How QuarkXPress became a mere afterthought in publishing

Aurich Lawson

As the big dog of desktop publishing in the ’80s and ’90s, QuarkXPress was synonymous with professional publishing. In fact, it was publishing. But its hurried and steady decline is one of the greatest business failures in modern tech.

Quark’s demise is truly the stuff of legend. In fact, the story reads like the fall of any empire: failed battles, growing discontent among the overtaxed masses, hungry and energized foes, hubris, greed, and… uh, CMYK PDFs. What did QuarkXPress do—or fail to do—that saw its complete dominance of desktop publishing wither in less than a decade? In short, it didn’t listen.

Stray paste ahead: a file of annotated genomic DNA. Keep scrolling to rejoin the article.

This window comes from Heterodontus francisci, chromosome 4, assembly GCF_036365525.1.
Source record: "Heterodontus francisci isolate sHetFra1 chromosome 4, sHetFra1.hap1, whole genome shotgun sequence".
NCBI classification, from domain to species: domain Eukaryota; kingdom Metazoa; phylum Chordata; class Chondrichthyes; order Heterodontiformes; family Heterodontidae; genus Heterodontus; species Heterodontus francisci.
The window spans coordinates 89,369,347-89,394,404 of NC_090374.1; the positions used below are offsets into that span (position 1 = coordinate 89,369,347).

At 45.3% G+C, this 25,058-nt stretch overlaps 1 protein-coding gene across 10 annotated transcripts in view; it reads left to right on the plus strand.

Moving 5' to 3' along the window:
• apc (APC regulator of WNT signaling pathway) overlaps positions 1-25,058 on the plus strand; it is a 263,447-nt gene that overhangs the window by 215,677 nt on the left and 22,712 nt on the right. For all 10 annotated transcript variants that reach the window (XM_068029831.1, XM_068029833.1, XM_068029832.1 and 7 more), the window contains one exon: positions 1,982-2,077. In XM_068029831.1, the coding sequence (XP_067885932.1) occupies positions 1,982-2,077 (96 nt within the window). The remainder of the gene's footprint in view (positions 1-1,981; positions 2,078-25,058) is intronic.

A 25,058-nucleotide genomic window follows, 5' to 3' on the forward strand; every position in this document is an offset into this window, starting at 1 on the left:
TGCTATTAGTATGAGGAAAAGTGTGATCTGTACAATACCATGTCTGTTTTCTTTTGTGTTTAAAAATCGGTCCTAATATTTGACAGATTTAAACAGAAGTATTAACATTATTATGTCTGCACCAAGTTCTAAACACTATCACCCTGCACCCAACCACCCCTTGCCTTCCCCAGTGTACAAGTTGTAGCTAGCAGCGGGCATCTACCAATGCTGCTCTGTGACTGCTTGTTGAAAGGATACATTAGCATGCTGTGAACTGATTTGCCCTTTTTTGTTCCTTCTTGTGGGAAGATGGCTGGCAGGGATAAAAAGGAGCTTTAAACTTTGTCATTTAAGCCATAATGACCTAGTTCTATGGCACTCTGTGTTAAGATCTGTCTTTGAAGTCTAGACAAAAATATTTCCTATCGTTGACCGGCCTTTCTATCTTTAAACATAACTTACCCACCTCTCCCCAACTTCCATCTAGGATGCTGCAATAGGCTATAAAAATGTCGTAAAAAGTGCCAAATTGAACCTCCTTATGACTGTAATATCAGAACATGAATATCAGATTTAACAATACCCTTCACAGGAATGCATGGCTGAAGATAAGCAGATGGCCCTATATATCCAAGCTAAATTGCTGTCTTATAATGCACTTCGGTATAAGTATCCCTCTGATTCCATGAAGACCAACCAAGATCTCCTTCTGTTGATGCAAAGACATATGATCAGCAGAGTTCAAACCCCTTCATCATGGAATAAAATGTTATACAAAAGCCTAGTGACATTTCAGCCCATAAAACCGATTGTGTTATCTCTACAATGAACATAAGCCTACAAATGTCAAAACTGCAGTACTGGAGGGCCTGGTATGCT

The rise

I went to a high school for the arts—yes, it was just like Fame, so stop asking—and only got seriously into computers, Photoshop, and design in the early nineties. Back then, when asked “what program do you learn for jobs in page layout and design,” there was only one answer: QuarkXPress. Sure, you might have heard the name Pagemaker by Aldus—later purchased by Adobe—but even with my little awareness of the publishing world outside our school walls, it was obvious that no one used it. When I eventually got summer jobs in DTP service bureaus and magazines, the dominance of QuarkXPress 3 was total. The widely reported statistics were that XPress enjoyed 95 percent dominance of the publishing market at that time. But when I left Vice in ’99, the privately held Quark Inc.’s best days were behind them. That was the year that Adobe’s InDesign 1.0 hit the market.

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